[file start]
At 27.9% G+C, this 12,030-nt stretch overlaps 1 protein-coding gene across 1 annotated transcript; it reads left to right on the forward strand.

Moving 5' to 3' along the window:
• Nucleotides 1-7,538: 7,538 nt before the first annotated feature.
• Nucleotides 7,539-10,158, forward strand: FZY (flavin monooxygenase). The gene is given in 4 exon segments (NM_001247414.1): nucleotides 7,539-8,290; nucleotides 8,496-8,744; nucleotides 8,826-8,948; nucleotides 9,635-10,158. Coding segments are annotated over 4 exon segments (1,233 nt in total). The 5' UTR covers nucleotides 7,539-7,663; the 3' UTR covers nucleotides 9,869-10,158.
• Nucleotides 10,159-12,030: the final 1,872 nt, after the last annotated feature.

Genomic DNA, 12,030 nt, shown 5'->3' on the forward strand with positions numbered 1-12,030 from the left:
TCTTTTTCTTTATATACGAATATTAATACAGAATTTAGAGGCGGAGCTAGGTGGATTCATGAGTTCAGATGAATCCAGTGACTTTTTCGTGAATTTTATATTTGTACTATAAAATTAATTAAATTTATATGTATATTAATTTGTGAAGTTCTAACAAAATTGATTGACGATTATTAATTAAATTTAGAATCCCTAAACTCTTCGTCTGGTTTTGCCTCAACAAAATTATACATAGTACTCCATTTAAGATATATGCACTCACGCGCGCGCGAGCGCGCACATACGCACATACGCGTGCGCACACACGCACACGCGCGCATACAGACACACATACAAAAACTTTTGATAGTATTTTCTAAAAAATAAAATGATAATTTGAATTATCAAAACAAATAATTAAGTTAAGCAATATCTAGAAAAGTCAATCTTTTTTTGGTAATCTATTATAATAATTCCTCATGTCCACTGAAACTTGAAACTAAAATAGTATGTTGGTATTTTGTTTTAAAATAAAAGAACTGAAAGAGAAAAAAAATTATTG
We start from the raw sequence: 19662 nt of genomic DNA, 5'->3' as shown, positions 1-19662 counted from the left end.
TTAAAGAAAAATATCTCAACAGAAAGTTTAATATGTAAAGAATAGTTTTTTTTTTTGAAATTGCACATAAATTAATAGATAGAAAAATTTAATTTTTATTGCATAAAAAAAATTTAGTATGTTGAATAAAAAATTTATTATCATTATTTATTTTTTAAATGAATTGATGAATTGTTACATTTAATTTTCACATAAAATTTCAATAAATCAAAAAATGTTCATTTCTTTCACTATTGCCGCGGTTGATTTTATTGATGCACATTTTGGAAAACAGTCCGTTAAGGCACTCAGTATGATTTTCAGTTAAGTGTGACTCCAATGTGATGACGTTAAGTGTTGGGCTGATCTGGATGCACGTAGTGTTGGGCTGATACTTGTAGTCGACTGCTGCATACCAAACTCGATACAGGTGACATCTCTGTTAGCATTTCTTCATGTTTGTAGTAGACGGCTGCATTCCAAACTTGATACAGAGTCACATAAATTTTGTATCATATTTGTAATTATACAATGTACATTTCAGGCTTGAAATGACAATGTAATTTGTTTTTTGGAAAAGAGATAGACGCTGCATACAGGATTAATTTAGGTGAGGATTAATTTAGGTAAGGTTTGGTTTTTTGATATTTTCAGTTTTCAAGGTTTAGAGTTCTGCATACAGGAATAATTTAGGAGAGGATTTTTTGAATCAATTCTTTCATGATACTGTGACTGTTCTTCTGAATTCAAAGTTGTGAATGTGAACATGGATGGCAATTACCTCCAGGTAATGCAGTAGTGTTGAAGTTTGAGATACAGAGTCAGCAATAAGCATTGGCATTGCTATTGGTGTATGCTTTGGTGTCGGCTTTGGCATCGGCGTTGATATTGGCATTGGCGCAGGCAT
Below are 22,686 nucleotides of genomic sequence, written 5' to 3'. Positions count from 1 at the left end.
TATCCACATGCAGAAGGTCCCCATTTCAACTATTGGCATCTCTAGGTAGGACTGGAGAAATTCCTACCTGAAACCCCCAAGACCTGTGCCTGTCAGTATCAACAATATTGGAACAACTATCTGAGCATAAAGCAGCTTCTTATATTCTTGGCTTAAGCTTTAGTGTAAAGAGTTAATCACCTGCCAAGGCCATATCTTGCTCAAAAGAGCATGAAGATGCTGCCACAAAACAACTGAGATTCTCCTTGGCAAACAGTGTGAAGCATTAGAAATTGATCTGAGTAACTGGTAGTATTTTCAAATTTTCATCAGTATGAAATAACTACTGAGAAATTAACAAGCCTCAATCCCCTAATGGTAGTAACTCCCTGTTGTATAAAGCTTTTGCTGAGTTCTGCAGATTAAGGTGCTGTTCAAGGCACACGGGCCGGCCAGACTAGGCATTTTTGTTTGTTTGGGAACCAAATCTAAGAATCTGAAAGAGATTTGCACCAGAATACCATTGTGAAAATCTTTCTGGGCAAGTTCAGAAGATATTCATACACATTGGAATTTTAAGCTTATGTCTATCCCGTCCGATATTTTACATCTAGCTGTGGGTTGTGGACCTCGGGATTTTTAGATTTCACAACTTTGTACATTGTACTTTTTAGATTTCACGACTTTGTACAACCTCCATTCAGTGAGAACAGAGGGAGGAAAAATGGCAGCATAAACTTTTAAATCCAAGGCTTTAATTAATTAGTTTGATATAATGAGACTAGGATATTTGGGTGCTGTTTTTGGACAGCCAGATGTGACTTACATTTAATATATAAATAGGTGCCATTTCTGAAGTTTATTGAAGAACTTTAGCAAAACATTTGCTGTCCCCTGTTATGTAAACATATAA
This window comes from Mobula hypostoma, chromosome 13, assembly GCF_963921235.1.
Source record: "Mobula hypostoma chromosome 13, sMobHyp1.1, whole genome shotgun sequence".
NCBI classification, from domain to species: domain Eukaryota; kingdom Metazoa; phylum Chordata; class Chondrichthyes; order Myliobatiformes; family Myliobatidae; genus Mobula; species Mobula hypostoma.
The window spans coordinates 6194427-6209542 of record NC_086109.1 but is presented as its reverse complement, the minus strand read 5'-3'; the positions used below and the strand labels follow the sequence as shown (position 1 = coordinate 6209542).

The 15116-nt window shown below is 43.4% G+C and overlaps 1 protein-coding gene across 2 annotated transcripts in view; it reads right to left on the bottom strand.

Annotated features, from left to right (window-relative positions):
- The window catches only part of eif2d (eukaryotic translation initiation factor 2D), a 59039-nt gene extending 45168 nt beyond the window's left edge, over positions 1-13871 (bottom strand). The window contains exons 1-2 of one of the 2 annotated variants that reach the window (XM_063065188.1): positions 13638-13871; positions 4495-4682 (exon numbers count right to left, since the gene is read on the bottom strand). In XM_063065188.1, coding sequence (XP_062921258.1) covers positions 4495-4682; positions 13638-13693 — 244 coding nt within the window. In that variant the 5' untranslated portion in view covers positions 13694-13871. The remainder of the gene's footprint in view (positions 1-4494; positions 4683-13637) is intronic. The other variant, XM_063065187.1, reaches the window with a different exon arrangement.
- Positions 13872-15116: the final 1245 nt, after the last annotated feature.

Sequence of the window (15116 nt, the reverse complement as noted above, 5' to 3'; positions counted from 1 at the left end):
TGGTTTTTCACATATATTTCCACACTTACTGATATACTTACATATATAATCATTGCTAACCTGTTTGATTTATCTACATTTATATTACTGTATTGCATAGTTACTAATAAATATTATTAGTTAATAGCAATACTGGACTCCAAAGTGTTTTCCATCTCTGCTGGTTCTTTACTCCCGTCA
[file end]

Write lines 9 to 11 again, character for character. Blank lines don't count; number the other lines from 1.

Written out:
TTAAAGAAAAATATCTCAACAGAAAGTTTAATATGTAAAGAATAGTTTTTTTTTTTGAAATTGCACATAAATTAATAGATAGAAAAATTTAATTTTTATTGCATAAAAAAAATTTAGTATGTTGAATAAAAAATTTATTATCATTATTTATTTTTTAAATGAATTGATGAATTGTTACATTTAATTTTCACATAAAATTTCAATAAATCAAAAAATGTTCATTTCTTTCACTATTGCCGCGGTTGATTTTATTGATGCACATTTTGGAAAACAGTCCGTTAAGGCACTCAGTATGATTTTCAGTTAAGTGTGACTCCAATGTGATGACGTTAAGTGTTGGGCTGATCTGGATGCACGTAGTGTTGGGCTGATACTTGTAGTCGACTGCTGCATACCAAACTCGATACAGGTGACATCTCTGTTAGCATTTCTTCATGTTTGTAGTAGACGGCTGCATTCCAAACTTGATACAGAGTCACATAAATTTTGTATCATATTTGTAATTATACAATGTACATTTCAGGCTTGAAATGACAATGTAATTTGTTTTTTGGAAAAGAGATAGACGCTGCATACAGGATTAATTTAGGTGAGGATTAATTTAGGTAAGGTTTGGTTTTTTGATATTTTCAGTTTTCAAGGTTTAGAGTTCTGCATACAGGAATAATTTAGGAGAGGATTTTTTGAATCAATTCTTTCATGATACTGTGACTGTTCTTCTGAATTCAAAGTTGTGAATGTGAACATGGATGGCAATTACCTCCAGGTAATGCAGTAGTGTTGAAGTTTGAGATACAGAGTCAGCAATAAGCATTGGCATTGCTATTGGTGTATGCTTTGGTGTCGGCTTTGGCATCGGCGTTGATATTGGCATTGGCGCAGGCAT
Below are 22,686 nucleotides of genomic sequence, written 5' to 3'. Positions count from 1 at the left end.
TATCCACATGCAGAAGGTCCCCATTTCAACTATTGGCATCTCTAGGTAGGACTGGAGAAATTCCTACCTGAAACCCCCAAGACCTGTGCCTGTCAGTATCAACAATATTGGAACAACTATCTGAGCATAAAGCAGCTTCTTATATTCTTGGCTTAAGCTTTAGTGTAAAGAGTTAATCACCTGCCAAGGCCATATCTTGCTCAAAAGAGCATGAAGATGCTGCCACAAAACAACTGAGATTCTCCTTGGCAAACAGTGTGAAGCATTAGAAATTGATCTGAGTAACTGGTAGTATTTTCAAATTTTCATCAGTATGAAATAACTACTGAGAAATTAACAAGCCTCAATCCCCTAATGGTAGTAACTCCCTGTTGTATAAAGCTTTTGCTGAGTTCTGCAGATTAAGGTGCTGTTCAAGGCACACGGGCCGGCCAGACTAGGCATTTTTGTTTGTTTGGGAACCAAATCTAAGAATCTGAAAGAGATTTGCACCAGAATACCATTGTGAAAATCTTTCTGGGCAAGTTCAGAAGATATTCATACACATTGGAATTTTAAGCTTATGTCTATCCCGTCCGATATTTTACATCTAGCTGTGGGTTGTGGACCTCGGGATTTTTAGATTTCACAACTTTGTACATTGTACTTTTTAGATTTCACGACTTTGTACAACCTCCATTCAGTGAGAACAGAGGGAGGAAAAATGGCAGCATAAACTTTTAAATCCAAGGCTTTAATTAATTAGTTTGATATAATGAGACTAGGATATTTGGGTGCTGTTTTTGGACAGCCAGATGTGACTTACATTTAATATATAAATAGGTGCCATTTCTGAAGTTTATTGAAGAACTTTAGCAAAACATTTGCTGTCCCCTGTTATGTAAACATATAA